As difficult as it is to define rural areas, it is also difficult to make generalizations about the characteristics of rural populations in the United States. Sometimes, there is more variation between rural areas in different regions of the country than between rural and urban areas in the same region. Looking at census data from across the United States, a greater proportion of the rural population is older than 65 and white, fewer have graduated from college, and there is a lower mean household income as well as a higher poverty rate. In terms of health-related measures, there is no significant difference in health insurance coverage between rural and urban areas, although this varies by region. On a self-reported survey, more rural adults are current smokers, are obese, and more have hypertension, heart disease, cancer, or have had a stroke. Disparities exist in many areas of health care as well. There are proportionately fewer primary care physicians, with about 5 to 6 per 10,000 population in rural areas versus 9 per 10,000 in urban areas as well as far fewer specialists.7
Despite a general decline of age-adjusted mortality over the years in both rural and urban areas across the country, the rate of decline has become less in rural areas, leading to a rural “mortality penalty.” The cause of this remains unclear, but is present in cardiac disease, cancer, and stroke, the three leading causes of death in adults in the United States.8,9 Theories include difficulty initiating appropriate interventions in a timely manner for patients with time-sensitive medical conditions, such as acute myocardial infarction or stroke, and the difficulty of small hospitals in implementing advances in medical care. Although not specifically studied, it stands to reason that a lack of robust EMS systems in many rural parts of the country may contribute to this mortality penalty for rural residents. This highlights the need for improvements in all aspects of rural health care, including EMS, and the importance of active medical direction.
The challenges for rural EMS systems to help combat the mortality penalty are highlighted in some of the major medical emergencies faced by EMS on a daily basis. ST-elevation myocardial infarction (STEMI) is well established as a time-sensitive medical condition with the traditional goal of PCI being achieved within 90 minutes from arrival at the hospital (“door-to-balloon” time). However, since many patients have the diagnosis of STEMI first made on initial evaluation by EMS, emphasis is now being placed on EMS-to-balloon time, with the same goal of 90 minutes.10 However, it is estimated that 43.6 million adults in the United States live more than 60 minutes from a PCI-capable facility.11 This makes early recognition of STEMI by rural EMS providers especially important through symptom recognition and early prehospital ECG acquisition.12–14 Combined with prearrival notification of the cardiac catheterization lab team, and development of protocols to bypass closer but non-PCI capable facilities, rural EMS can help reduce delays and improve outcomes.10–15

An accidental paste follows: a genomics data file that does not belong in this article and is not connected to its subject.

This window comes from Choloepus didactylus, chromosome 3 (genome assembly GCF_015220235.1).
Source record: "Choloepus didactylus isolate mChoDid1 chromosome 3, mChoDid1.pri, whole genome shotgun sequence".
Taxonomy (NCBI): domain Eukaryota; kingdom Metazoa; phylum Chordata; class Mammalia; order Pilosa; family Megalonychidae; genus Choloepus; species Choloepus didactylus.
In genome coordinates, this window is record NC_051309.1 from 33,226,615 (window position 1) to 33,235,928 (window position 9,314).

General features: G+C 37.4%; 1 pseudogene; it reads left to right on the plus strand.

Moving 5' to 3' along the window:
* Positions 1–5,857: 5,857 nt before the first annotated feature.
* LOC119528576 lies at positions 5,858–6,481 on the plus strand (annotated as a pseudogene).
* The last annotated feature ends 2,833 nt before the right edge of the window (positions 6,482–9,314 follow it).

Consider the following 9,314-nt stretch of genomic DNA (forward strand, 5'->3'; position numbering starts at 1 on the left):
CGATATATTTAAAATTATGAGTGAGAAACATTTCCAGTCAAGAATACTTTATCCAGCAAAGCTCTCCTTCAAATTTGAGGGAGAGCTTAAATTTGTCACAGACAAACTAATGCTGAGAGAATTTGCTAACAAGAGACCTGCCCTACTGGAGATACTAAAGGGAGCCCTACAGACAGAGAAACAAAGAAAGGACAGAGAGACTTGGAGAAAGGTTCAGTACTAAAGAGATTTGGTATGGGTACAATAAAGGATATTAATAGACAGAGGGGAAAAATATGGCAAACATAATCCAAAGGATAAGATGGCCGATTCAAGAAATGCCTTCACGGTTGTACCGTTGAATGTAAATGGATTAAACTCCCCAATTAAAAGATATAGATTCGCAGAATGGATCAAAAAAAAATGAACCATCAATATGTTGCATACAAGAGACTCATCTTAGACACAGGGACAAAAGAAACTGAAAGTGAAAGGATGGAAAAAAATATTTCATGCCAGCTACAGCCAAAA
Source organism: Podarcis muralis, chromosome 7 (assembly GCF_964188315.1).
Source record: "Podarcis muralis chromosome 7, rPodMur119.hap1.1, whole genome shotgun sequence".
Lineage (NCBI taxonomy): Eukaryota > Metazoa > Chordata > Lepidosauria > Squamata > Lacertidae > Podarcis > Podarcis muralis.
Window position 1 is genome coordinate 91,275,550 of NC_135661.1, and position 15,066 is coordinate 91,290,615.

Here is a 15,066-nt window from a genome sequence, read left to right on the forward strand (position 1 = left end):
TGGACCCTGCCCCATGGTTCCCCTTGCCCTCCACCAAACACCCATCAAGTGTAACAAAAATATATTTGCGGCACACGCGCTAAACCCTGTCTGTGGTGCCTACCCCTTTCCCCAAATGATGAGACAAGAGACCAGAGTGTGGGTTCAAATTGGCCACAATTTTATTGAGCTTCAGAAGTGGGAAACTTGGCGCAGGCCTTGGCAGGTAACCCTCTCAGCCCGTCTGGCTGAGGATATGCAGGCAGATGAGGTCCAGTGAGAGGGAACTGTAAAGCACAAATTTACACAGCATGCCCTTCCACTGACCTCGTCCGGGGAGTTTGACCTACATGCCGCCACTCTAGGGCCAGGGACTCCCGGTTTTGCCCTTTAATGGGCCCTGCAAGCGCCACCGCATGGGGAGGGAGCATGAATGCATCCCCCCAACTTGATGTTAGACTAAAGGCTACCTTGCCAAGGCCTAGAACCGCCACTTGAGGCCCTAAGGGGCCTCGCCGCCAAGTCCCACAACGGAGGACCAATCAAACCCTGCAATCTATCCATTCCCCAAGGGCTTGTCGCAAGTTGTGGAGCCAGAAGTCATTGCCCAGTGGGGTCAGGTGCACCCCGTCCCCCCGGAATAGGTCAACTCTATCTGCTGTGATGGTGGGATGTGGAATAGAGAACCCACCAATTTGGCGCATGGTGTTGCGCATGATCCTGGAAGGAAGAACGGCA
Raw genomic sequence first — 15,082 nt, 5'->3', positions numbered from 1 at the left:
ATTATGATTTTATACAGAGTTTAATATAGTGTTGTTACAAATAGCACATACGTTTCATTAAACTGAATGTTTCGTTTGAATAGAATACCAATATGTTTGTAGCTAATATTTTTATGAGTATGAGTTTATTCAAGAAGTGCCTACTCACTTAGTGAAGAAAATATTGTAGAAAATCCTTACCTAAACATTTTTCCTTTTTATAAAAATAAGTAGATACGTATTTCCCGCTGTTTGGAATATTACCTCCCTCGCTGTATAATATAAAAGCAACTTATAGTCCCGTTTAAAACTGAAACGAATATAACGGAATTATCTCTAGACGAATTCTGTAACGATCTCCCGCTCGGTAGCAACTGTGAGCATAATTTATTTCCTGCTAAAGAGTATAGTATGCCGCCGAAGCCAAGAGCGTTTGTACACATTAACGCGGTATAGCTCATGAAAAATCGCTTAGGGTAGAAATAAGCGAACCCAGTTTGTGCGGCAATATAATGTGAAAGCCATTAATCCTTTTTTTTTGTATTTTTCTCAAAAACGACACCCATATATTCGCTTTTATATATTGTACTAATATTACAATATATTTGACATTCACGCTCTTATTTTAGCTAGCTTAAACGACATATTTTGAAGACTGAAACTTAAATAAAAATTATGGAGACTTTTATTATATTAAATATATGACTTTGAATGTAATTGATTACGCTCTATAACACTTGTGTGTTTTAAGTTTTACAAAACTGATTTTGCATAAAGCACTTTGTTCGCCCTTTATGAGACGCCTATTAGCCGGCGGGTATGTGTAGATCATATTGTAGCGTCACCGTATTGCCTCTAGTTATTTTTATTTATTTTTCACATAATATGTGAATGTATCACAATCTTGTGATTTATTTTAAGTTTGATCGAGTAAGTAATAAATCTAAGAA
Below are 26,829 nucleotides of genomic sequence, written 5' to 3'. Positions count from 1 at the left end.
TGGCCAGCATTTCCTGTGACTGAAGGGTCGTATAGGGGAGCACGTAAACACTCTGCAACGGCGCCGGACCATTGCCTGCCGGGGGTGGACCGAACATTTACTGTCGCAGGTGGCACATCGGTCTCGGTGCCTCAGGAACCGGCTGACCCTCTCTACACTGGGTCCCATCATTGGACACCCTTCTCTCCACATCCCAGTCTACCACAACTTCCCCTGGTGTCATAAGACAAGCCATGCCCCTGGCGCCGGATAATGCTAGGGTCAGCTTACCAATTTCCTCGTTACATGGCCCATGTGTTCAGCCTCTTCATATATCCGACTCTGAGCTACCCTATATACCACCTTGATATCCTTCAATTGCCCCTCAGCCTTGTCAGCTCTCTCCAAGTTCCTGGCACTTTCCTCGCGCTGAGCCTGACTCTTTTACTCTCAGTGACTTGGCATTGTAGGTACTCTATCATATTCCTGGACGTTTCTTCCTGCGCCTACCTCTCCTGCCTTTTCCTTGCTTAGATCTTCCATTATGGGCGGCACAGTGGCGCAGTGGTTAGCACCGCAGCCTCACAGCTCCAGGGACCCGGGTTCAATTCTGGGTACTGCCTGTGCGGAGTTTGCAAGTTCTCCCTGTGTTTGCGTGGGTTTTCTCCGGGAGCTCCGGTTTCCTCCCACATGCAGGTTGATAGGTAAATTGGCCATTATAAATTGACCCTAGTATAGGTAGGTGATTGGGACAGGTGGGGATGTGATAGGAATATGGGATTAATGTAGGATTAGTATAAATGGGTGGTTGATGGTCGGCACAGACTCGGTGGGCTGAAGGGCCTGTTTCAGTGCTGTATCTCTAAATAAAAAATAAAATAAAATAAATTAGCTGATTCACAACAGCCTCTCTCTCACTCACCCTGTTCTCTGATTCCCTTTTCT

Studies also suggest worse outcomes for stroke patients presenting to rural hospitals. Barriers to stroke care include lack of neurology specialists and designated stroke teams, lack of 24-hour CT access, and decreased comfort of providers in giving thrombolytics. Furthermore, standards of stroke care tend to be developed at large urban medical centers with extensive resources; implementation of the same standards in small rural hospitals may be impractical.16 Prehospital care of the stroke patient begins with recognition of the signs and symptoms of an acute stroke, determination of the time of onset of symptoms, and prearrival notification of the nearest appropriate facility.17 Unfortunately, it has been shown that EMS can have difficulty in stroke assessment. In response to some deficiencies in rural stroke care, the Montana Stroke Initiative sought to provide stroke education to communities, prehospital care providers, and rural hospitals.18 This and similar training programs are available to EMS providers and may help improve rural stroke care.
In addition to the challenges of rural cardiac and stroke care, multiple studies have shown a higher rate of mortality for rural versus urban trauma victims, for all causes of trauma.19–22 The cause of this disparity is still unclear, but factors specific to rural environments, such as distance from the scene to definitive medical care, higher speed limits on rural roads, decreased seat belt use, alcohol intoxication, and transport to local hospitals versus trauma centers may all play a role. Studies have reached conflicting conclusions as to the role EMS time intervals (activation, on scene, and transport times) play in mortality in trauma. 19,20,22 Intuitively, shortening the time it takes to reach a hospital would improve survival; studies show IV placement en route rather than on scene achieves a shorter time, while demonstrating a higher success rate.23,24 However, other studies have shown improved survival for patients with longer EMS contact time, possibly due, in part, to transporting directly to a trauma center and bypassing smaller, less equipped hospitals.22 Providers may be uncomfortable transporting potentially critical patients past a local hospital to a regional stroke, cardiac or trauma center; however, medical directors should work with EMS agencies and the local and regional health care systems to develop the most appropriate approach for the area.